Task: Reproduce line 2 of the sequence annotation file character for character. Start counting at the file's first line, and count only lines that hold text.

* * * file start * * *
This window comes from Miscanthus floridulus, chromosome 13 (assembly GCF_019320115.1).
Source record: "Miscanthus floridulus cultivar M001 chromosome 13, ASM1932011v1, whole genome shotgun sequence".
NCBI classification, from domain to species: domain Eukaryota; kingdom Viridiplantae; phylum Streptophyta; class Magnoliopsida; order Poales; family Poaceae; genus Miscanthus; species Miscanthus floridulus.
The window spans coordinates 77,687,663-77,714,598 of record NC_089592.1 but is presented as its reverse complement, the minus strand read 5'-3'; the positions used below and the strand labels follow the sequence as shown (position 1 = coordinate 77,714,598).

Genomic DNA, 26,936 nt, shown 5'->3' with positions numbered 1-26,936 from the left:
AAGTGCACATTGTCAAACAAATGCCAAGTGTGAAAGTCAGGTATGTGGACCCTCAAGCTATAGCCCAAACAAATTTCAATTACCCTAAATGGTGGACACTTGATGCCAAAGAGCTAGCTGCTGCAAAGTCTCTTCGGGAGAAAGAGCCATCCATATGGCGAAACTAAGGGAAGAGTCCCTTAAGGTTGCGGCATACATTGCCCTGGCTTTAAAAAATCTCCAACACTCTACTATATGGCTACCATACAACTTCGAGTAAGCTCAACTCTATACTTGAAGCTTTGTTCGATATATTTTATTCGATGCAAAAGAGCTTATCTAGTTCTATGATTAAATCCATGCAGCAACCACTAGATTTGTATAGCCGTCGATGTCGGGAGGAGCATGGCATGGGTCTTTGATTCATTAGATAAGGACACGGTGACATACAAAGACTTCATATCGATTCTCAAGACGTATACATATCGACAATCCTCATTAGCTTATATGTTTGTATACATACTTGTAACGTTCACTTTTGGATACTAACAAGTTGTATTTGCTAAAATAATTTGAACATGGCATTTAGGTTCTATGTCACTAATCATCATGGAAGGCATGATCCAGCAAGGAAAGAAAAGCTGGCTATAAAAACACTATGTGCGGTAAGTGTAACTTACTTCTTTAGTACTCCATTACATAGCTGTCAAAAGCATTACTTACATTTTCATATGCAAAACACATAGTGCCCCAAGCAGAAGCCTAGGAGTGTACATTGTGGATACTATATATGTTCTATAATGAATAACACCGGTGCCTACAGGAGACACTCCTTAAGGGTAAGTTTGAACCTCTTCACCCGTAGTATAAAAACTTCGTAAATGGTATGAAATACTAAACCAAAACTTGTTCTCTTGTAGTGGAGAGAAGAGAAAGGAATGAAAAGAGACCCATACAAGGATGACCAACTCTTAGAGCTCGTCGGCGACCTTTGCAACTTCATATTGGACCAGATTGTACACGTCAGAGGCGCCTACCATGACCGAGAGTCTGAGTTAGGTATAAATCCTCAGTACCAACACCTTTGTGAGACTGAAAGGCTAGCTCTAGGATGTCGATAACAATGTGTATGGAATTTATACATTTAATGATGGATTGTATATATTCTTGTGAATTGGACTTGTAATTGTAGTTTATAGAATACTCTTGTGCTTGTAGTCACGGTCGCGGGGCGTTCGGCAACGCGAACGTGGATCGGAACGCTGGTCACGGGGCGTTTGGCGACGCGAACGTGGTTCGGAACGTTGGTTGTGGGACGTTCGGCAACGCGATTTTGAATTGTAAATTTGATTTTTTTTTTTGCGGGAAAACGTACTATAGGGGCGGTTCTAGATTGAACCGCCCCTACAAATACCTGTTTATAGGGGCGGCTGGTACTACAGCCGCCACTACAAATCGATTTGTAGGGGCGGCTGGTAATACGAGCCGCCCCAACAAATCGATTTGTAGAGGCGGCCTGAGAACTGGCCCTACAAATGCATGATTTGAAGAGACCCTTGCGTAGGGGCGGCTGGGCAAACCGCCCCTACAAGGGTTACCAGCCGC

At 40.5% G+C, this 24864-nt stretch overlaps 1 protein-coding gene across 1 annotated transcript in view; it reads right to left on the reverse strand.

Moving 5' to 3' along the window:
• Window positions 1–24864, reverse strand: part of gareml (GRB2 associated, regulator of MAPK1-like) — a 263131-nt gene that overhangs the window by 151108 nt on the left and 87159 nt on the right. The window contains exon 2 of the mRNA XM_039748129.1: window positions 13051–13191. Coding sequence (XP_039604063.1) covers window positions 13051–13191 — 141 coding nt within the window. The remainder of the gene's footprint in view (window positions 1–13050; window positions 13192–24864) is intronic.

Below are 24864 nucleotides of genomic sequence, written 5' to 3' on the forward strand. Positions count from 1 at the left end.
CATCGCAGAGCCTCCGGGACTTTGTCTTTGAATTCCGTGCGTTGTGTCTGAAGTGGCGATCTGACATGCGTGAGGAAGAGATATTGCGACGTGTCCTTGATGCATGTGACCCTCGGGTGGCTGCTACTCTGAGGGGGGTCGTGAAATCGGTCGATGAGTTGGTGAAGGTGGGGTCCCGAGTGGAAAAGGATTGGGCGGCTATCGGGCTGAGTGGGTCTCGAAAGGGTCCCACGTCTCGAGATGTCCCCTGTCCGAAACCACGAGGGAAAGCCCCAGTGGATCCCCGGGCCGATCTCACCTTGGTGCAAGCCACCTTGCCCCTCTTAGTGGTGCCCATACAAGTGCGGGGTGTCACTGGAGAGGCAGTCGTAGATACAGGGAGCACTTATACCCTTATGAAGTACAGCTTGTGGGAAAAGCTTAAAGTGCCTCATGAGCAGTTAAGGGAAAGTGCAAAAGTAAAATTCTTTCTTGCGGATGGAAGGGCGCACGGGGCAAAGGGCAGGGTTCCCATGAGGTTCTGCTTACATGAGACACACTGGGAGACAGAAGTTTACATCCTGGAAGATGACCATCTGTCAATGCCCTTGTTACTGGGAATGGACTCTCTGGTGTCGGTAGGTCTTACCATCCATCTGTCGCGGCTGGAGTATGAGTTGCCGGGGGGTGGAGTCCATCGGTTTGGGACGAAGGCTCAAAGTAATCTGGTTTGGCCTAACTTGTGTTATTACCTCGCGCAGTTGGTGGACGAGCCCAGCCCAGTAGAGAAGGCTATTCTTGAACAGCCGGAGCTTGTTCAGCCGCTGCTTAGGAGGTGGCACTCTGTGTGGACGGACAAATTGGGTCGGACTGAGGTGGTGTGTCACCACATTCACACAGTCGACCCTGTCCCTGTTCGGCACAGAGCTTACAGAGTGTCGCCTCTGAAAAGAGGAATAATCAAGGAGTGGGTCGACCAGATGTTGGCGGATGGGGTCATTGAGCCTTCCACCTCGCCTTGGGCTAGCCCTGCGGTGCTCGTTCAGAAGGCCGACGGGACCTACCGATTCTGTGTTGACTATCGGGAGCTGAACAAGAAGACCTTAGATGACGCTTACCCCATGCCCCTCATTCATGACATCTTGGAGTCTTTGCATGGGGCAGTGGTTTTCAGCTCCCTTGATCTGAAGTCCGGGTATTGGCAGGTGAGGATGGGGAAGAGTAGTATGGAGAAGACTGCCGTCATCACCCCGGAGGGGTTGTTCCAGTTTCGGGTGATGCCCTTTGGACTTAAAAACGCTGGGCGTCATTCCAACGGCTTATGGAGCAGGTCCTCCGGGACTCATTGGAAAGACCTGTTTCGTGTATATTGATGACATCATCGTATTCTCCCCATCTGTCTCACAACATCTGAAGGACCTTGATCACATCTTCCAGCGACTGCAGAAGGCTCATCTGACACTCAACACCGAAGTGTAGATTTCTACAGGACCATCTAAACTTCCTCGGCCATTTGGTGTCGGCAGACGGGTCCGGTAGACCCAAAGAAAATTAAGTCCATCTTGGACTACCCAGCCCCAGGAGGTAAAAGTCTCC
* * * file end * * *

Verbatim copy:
Source record: "Miscanthus floridulus cultivar M001 chromosome 13, ASM1932011v1, whole genome shotgun sequence".